Today’s Unshelved gave me an idea for a possible Living Environment-connected lesson I can do in the new year. Surprisingly, though most people think Math and Science go hand in hand, I have a much harder time connecting Living Environment to math than with ELA or History. (Maybe this XKCD comic explains why I have an easier time with Physics and Chemistry.)
During my statistics unit this past year I did a lesson on scaling and how area and volume scale proportionally to the square and cube of the length. I did it during the statistics unit because it was based on how improper scaling is used to mislead people. (My unit was based on the book “How to Lie with Statistics.”) Of course, where the lesson lies may change based on the curriculum overhaul I do this summer, but I imagine the basics will be the same.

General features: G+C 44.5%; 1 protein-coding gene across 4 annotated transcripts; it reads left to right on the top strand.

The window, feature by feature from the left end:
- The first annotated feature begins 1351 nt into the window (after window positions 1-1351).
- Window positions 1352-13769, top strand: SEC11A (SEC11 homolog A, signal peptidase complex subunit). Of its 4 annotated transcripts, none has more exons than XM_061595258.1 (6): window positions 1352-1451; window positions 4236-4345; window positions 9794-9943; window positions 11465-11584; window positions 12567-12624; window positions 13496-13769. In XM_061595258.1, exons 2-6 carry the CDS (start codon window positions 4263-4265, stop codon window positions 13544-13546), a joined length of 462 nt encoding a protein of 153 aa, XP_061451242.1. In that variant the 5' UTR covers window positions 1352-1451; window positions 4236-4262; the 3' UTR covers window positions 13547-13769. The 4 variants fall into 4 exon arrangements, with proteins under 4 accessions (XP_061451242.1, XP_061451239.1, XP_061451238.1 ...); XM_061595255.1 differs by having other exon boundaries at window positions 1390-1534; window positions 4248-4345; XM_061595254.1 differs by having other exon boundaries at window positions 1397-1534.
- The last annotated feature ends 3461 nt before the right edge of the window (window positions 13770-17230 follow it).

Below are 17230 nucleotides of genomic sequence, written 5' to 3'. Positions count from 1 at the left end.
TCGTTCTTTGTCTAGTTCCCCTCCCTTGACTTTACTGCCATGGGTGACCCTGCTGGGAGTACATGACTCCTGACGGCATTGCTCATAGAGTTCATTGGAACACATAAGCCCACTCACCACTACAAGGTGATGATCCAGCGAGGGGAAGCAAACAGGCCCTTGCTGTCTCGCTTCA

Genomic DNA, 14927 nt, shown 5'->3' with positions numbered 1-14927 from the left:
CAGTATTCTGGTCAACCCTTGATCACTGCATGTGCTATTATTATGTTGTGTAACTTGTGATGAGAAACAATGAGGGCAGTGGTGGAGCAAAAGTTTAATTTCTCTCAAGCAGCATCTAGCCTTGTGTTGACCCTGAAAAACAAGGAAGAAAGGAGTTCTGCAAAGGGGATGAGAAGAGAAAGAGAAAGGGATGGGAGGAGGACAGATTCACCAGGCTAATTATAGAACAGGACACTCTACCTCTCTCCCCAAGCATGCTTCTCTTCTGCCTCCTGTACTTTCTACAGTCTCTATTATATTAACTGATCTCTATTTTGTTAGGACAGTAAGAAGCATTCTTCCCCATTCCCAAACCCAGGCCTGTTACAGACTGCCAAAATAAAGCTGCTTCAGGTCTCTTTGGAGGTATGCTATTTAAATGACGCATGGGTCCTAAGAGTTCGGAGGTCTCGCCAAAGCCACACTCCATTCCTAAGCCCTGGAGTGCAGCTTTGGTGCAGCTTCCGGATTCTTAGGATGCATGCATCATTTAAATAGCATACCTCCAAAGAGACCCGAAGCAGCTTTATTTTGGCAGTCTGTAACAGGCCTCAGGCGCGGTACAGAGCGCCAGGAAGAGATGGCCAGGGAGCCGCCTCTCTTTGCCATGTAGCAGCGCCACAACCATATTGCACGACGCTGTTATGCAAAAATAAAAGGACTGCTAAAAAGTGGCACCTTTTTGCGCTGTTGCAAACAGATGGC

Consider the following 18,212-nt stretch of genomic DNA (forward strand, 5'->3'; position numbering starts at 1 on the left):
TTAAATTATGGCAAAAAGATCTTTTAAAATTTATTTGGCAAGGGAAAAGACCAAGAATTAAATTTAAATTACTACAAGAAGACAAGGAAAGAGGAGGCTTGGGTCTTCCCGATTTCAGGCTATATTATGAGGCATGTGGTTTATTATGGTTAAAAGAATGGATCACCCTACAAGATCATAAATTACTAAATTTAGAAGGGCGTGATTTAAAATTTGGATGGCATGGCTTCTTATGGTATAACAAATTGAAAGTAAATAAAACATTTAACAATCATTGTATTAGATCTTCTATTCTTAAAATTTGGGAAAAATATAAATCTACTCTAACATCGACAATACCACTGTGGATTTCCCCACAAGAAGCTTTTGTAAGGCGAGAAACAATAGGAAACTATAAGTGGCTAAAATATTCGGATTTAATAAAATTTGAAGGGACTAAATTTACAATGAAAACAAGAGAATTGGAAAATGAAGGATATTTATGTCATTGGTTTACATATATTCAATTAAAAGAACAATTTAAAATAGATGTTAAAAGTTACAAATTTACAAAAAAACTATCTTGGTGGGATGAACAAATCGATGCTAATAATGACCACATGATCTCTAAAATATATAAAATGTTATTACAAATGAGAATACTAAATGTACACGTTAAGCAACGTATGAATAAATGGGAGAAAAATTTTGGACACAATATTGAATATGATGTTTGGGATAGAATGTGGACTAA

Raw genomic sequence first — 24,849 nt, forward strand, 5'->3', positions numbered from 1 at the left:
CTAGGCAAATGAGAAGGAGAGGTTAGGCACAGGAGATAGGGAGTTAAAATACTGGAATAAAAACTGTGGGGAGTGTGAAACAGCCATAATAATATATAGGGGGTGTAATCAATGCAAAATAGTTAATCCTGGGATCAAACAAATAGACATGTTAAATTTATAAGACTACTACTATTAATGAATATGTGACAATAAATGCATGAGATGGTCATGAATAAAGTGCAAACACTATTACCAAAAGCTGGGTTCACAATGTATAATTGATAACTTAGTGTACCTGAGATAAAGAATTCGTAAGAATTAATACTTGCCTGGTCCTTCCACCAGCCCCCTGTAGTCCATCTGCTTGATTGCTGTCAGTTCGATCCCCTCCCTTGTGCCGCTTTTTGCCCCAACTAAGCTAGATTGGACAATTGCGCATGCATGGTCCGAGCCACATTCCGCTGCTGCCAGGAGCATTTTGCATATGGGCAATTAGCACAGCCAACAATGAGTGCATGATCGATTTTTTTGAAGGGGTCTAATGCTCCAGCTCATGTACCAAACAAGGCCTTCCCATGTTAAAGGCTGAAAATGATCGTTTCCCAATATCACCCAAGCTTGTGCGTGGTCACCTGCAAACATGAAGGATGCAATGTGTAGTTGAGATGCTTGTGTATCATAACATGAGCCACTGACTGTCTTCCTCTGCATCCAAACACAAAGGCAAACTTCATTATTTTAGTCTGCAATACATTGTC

I ran the lesson as a lab, with students building letters out of blocks and then scaling them upwards by factors of 2, 3, 4, and seeing what happens to the area of a trace and the volume (number of 1 cm^3 blocks needed). It was a fine lesson, but I wonder if I can’t improve it with a little more…wonder.
I want to see if I can find a good picture or video of a giant creature like mentioned in the Unshelved post and see if I can get students to wonder if it can exist. That sort of question can give purpose to the scaling exploration in the lab. If you read this and can offer assistance, great. Expect a post in the future based on what I find.
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